The Pearl by John Steinbeck is a very short and easy read. The book will not take you more than two hours to read and it is interesting enough to keep you entertained till the end. The overall theme of the book is not to let greed control you and that man is never in control of his future. The story takes place a long time ago in a small town in Mexico. Kino, the main protagonist, has a child who is attacked by a poisonous scorpion and Kino must find a way to raise money to pay the hedonistic doctor for medicine. Out of desperation and fear for his child Kino decides to go pearl hunting. He ends up finding the “Pearl of the World” and the curse that follows it. The pearl makes Kino paranoid of almost everyone but his wife and fills his mind with promises that even with the pearl of the world would be hard to attain. With his new treasure Kino must go through many tragic trials before he realizes what is truly important in life (don’t worry no spoilers here).
Steinbeck translates that everything from family to foe has a song that lets you know whether or not harm is in your way. He also uses a lot of fragments and chops when danger is nearby. He uses that style of writing to create suspense and to pull your eyes closer and closer to the book so that you cannot take your eyes away from it. He also uses great visual imagery so that you can see the mountains, villages, and ocean. John Steinbeck probably got his idea for this book while listening to old pearl hunter fables when he was traveling in Mexico, and decided to integrate to a more recent time in history.
In my opinion this was a good book and an extremely easy read. Steinbeck did a great job of telling a story with a lesson and showing me the perspective of a desperate pearl hunter. Overall I give this book 4 out of 5; even though this book is great and entertaining it just wasn’t the type of book I’m used to reading. Despite what a few people say about this book I would definitely recommend this to a friend to read. The tragic ending only teaches us a life lesson about the flaws of humankind and how you should never “count your chickens before they hatch”. This book has an easy vocabulary that makes it acceptable to all ages, and only takes an hour or two to read.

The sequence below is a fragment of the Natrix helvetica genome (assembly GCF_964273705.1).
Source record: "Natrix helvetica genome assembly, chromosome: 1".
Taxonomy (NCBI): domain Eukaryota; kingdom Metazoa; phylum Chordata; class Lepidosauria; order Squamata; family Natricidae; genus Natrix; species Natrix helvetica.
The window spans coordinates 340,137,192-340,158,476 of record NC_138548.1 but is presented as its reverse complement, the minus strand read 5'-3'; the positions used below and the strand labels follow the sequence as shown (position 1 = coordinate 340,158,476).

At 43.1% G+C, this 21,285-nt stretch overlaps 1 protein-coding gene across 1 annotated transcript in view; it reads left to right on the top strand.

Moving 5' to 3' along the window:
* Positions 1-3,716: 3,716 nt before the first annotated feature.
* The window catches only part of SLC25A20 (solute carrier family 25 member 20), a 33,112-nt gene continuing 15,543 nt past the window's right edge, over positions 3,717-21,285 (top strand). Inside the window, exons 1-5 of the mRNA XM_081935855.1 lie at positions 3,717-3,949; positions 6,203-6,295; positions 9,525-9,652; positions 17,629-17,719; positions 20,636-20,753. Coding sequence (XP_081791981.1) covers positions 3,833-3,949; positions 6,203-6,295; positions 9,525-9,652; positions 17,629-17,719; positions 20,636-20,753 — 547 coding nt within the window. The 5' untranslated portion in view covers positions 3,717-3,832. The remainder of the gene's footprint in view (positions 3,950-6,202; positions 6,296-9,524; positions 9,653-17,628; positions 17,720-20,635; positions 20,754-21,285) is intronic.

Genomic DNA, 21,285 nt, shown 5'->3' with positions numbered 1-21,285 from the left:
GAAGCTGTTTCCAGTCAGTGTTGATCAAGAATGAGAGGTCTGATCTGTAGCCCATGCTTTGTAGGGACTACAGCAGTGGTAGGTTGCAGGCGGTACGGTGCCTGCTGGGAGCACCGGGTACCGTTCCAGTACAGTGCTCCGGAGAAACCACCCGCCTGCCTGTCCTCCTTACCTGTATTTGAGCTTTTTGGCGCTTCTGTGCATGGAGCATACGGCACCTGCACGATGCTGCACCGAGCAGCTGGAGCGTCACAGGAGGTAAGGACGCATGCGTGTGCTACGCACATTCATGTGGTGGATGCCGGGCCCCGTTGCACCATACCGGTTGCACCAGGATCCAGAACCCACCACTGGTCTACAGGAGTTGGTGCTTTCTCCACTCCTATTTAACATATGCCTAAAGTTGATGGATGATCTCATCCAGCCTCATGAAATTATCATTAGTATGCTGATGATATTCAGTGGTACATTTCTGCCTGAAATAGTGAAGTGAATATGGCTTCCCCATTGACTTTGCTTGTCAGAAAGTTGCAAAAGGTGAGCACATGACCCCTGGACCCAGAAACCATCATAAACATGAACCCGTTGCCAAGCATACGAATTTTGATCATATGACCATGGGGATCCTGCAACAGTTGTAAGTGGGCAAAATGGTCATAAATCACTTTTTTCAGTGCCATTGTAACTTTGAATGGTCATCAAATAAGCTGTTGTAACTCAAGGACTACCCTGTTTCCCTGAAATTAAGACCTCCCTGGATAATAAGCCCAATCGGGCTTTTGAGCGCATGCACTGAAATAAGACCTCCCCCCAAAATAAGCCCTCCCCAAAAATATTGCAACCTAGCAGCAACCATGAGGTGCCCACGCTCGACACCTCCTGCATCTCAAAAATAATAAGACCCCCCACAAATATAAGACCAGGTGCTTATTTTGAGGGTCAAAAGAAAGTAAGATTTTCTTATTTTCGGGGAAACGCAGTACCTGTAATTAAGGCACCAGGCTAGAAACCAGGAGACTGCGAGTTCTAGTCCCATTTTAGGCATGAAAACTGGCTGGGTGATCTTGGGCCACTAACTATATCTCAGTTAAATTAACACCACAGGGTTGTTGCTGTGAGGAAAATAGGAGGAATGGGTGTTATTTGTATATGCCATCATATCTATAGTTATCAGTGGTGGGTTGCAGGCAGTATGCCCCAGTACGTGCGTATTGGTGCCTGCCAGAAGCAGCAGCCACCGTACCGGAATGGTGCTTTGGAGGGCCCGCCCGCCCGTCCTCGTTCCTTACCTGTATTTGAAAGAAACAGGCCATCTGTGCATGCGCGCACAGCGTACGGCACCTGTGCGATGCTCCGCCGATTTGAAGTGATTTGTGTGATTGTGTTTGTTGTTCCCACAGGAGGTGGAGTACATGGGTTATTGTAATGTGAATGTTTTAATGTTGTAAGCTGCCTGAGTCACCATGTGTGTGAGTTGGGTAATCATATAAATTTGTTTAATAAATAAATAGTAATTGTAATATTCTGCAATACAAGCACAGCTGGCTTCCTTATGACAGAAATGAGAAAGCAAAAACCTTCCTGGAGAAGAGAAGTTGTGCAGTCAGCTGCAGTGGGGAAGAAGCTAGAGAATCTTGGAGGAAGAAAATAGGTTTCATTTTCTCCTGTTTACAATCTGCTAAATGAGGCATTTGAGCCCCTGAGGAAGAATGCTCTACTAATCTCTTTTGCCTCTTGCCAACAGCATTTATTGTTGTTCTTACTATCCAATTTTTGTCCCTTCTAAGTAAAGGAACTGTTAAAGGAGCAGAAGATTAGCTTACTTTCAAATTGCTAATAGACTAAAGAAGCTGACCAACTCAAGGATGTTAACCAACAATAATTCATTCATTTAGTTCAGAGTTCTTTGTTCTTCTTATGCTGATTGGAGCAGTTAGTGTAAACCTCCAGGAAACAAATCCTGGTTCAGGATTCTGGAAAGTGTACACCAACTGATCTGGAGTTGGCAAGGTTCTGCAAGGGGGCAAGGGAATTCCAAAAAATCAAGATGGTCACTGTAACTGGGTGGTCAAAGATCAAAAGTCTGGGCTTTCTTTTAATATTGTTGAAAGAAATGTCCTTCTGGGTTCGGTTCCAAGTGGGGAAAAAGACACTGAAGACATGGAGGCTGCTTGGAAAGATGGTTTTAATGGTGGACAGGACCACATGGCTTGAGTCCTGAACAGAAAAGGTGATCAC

- Daniel P.
"When Kino's greed leads to disaster, only then does he realized what he has become."
In John Steinbeck’s book, The Pearl, he shows how the obsession of obtaining wealth can lead to the destruction of those trying to obtain it and those they love. He shows this through the life of a poor Indian pearl diver, Kino. He lives with Juana, his wife, and his son, Coyotito, in the city of La Paz. Kino is forced to go into town to seek medical help when his baby son is stung by a scorpion, but the Doctor turns him away when he realizes they have no money. His luck changes when he goes pearl diving and he finds “the Pearl of the World.” News of his find spreads quickly around the small town and the pearl buyers do what he feared the most, conspire against him. Once he realizes what they have done he sets off to the capital with his family to try and get a fair price. They encounter many obstacles on their journey to the capital and in the end Kino’s greed results in an unimaginable incident.
Steinbeck uses “the Pearl of the World” to assist him in demonstrating the main theme of his book, the destructive power of greed. The narrator effectively describes man’s greed through his observation that “humans are never satisfied, that you give them one thing and they want something more” in response to Kino’s plotting of all the things that he is going to do once he gets the money from the pearl. The pearl helps him show this through the way it changes Kino. Before Kino found the pearl he was a hardworking father trying to provide for his family, but after his discovery of the pearl all he can think of is what he is going to do with all the money he will get. The pearl also changes the way the rest of the citizens act as well. They are engulfed by their greed and try to get some of the money that Kino will get from the pearl. At first the pearl is a sign of a change in Kino’s fortune, but after greed begins to consume him it becomes a dark evil omen that can do nothing but destroy. Juana tries to warn him about it, but he will not listen and only responds in violence. Eventually Kino’s greed leads to an unforeseeable act of destruction and it is only then that he realizes what he has become.